The EU Structural and Investment Funds encompass several different funding streams which are
connected by a common set of rules.
Table 1: EU Structural and Investment Funding streams and programmes
European Structural and Investment (ESI) Funds
Rules prescribed under: Common Strategic Regulation
52
European Social Fund supports investment in social inclusion and employment policies and
initiatives for the modernisation of services and development in Europe.
53
• EU Fund for European aid to the most deprived
54
• Youth Employment Initiative
55
European Regional Development Fund supports the development of social infrastructure, the
improvement of public administrations and cooperation projects between countries and regions.
•
56
European Territorial cooperation , including cross-border, inter-regional and
transnational cooperation programmes
57
Cohesion fund for poorest regions where Gross National Income (GNI) per inhabitant is less
than 90% of the EU average. It finances major projects in the fields of transport, energy and
environmental protection.
58
European Agricultural Fund for Regional Development promotes sustainable rural
development and aims to contribute to a more territorially and environmentally balanced, climatefriendly and resilient and innovative agricultural sector in Europe.
59
European Maritime and Fisheries Funds promoting sustainable and competitive fisheries and
aquaculture. Its territorial dimension linked to ESI Funds aims to encourage social cohesion and
job creation in fisheries dependent communities.
52
Website of the European Social Fund, http://ec.europa.eu/esf/home.jsp?langId=en
European Commission webpage on the EU FEAD fund, http://ec.europa.eu/social/main.jsp?catId=1089&langId=en
54
European Commission webpage on the Youth Employment Initiative,
http://ec.europa.eu/social/main.jsp?langId=en&catId=89&newsId=1829&furtherNews=yes
55
Website of the European Regional Development Fund, http://ec.europa.eu/regional_policy/thefunds/regional/index_en.cfm
56
European Commission website on European Territorial Cooperation,
http://ec.europa.eu/regional_policy/cooperate/cooperation/index_en.cfm
57
European Commission webpage on the Cohesion fund, http://ec.europa.eu/regional_policy/thefunds/cohesion/index_en.cfm
58
European Commission webpage on the European Agricultural Fund for Regional Development,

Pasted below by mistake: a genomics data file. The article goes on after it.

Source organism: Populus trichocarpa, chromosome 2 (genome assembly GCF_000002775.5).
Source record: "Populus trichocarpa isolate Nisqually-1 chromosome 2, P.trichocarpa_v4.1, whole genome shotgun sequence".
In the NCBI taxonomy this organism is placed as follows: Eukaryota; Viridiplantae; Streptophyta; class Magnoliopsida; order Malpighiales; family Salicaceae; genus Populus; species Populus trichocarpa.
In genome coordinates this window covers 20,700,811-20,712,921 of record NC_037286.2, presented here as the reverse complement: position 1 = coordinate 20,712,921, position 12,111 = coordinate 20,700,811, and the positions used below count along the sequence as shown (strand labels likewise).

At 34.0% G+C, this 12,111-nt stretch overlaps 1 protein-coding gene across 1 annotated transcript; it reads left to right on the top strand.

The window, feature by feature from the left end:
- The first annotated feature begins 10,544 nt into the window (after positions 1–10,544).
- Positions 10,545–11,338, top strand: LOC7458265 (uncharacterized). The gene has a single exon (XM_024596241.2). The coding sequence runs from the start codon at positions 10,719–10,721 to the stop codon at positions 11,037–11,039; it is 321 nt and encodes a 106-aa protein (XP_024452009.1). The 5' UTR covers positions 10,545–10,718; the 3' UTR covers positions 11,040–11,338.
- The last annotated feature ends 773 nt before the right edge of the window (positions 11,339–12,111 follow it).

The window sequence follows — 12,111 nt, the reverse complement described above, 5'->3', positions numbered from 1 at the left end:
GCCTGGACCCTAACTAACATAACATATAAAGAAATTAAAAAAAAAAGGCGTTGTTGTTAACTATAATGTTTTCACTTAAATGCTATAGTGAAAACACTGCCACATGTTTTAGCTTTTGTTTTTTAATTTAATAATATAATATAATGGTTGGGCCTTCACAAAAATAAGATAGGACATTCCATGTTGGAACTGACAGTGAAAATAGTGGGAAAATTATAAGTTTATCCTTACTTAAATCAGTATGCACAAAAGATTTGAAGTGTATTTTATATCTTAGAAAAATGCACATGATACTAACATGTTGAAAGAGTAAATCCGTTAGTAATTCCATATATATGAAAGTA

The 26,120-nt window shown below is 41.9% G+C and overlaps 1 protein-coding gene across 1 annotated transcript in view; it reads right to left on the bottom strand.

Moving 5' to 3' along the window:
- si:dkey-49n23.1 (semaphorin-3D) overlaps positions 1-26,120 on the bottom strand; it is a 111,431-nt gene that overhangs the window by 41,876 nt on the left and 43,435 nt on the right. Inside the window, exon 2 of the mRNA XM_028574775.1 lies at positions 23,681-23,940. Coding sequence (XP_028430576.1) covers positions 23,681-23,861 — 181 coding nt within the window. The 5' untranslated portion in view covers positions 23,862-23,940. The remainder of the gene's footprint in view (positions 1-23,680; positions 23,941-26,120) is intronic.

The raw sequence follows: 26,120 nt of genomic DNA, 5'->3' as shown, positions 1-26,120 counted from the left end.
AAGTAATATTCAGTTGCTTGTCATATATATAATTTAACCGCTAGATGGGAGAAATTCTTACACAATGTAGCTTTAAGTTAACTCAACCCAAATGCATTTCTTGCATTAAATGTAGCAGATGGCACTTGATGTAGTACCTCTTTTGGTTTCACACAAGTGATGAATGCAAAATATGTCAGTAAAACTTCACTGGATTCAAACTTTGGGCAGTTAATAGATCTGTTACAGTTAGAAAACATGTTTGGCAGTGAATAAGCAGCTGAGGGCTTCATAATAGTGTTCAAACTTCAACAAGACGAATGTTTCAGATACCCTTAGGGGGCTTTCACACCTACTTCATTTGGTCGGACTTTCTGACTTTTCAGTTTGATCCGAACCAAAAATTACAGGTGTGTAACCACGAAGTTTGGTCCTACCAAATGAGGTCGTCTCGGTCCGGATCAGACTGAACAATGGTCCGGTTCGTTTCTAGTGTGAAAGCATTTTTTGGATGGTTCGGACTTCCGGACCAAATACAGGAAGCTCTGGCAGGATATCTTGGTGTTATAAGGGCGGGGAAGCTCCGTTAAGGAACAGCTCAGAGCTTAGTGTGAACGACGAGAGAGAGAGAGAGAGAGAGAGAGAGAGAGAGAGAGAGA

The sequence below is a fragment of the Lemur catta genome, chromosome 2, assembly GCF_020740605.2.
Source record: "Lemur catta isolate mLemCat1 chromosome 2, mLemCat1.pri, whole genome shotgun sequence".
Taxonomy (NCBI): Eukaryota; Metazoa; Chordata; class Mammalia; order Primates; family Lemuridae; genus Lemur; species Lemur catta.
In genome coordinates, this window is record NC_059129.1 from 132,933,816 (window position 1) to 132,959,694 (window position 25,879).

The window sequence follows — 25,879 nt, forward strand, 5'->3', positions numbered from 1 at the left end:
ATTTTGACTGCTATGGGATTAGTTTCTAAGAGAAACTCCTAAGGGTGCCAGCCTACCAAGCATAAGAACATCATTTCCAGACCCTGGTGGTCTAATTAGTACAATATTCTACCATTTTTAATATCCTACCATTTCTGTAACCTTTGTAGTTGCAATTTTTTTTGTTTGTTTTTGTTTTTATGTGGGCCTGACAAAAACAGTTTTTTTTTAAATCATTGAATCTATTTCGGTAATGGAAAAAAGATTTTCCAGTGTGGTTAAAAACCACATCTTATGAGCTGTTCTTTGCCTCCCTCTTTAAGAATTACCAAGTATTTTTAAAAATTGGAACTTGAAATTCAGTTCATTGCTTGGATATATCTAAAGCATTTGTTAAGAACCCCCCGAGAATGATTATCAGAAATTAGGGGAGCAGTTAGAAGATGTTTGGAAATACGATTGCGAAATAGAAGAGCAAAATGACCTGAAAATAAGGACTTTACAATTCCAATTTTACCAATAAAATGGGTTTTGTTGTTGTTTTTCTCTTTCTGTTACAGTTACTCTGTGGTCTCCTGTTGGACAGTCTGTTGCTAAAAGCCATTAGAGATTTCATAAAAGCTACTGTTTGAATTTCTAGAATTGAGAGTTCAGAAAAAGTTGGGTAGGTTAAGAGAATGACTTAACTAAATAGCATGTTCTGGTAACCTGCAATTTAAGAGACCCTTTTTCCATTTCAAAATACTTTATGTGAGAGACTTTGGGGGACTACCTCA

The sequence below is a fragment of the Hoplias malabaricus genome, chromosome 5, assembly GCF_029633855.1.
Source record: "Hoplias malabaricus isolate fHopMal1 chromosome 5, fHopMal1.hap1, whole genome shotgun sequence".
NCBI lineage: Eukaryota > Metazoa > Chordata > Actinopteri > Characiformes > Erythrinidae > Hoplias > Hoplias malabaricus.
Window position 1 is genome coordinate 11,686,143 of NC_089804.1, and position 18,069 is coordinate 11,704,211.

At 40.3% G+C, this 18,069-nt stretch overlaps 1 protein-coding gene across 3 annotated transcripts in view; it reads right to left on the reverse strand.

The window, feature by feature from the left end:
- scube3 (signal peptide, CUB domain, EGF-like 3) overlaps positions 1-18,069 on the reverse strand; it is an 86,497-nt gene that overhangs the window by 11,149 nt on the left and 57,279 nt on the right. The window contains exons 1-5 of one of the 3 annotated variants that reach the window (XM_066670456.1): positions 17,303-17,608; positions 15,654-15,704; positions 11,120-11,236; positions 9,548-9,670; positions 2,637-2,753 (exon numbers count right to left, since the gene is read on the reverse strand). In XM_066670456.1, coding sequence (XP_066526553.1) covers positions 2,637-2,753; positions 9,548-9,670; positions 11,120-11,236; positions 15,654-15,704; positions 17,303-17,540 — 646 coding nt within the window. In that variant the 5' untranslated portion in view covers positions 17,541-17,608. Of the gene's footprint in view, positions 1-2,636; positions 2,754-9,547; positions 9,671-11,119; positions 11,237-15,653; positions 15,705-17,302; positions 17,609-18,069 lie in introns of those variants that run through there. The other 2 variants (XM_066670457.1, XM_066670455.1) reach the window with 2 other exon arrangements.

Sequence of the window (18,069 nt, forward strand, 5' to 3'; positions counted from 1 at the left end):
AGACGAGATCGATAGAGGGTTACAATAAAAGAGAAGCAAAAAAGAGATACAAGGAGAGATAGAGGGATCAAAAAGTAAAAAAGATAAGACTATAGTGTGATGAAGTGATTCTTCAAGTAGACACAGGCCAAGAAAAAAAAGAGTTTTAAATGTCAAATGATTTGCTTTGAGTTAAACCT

http://europa.eu/legislation_summaries/agriculture/general_framework/l60032_en.htm
59
European Commission webpage on the European Maritime and Fisheries Fund, http://ec.europa.eu/fisheries/cfp/emff/index_en.htm
53
34
How to access EU Structural and Investment Funds
Annex 2: Other EU funds that can be used to support actions for social inclusion
There are also other EU Funds available, which are not covered by this paper, but can nonetheless be
used by social services to support employment, social entrepreneurship, research and innovation,
lifelong learning and anti-discrimination objectives in 2014-2020.
Table 2: Other EU funds that can be used to support actions for social inclusion
Programme for
Employment
and Social
Innovation
60
(EaSI)
Horizon 2020
64
PROGRESS programme
EURES programme
62
Microfinance Facility
61
for employment and social solidarity
for European employment services
63
to encourage social entrepreneurship
framework programme for research and innovation
Erasmus + programme
65
for education, training, youth and sport
66
Rights, Equality and Citizenship Programme for combating all forms of discrimination,
promoting children's rights, disability rights, Roma inclusion and fighting violence against women,
young people and children
60
Find out more about the Programme for Employment and Social Innovation,
http://ec.europa.eu/social/main.jsp?langId=en&catId=89&newsId=1093
Find out more about the EU’s PROGRESS programme, http://ec.europa.eu/social/main.jsp?catId=987&langId=en
62
Find out more about the EURES programme, http://ec.europa.eu/eures/home.jsp?lang=en
63
Find out more about the EU’s Microfinance Facility, http://ec.europa.eu/social/main.jsp?catId=836&langId=en
64
Find out more about the Horizon 2020 programme, http://ec.europa.eu/programmes/horizon2020/
65
Find out more about the Erasmus plus programme, http://ec.europa.eu/programmes/erasmus-plus/index_en.htm
66
Find out more about the EU’s Rights, Equality and Citizenship Programme
http://ec.europa.eu/justice/newsroom/news/newsletter_new_eu_programmes_2014_en.htm
61
How to access EU Structural and Investment Funds
35
Notes:
36
How to access EU Structural and Investment Funds
Investing in people and services
37
This ESN Guideline looks
at the rationale, regulations,
management and new procedures
promoted under the new EU
Structural and Investment
Funds programme for 2014-2020.
It is primarily written for public
authorities working in the field
of social services who want to
improve their expertise on the
European Social Fund and the
European Regional Development
Fund. The Guideline includes a
collection of past projects from
2007-2013 as well as practical
tips for public authorities on
how they can take to improve
their project applications. A
glossary at the end of the paper
provides an explanation of some
of the technical terms used
when in the field of EU Funds.
European Social Network
Victoria House
125 Queens Road
Brighton BN1 3WB
United Kingdom
Tel: +44 (0) 1273 739 039
Fax: +44 (0) 1273 739 239
Email: [email protected]
Web: www.esn-eu.org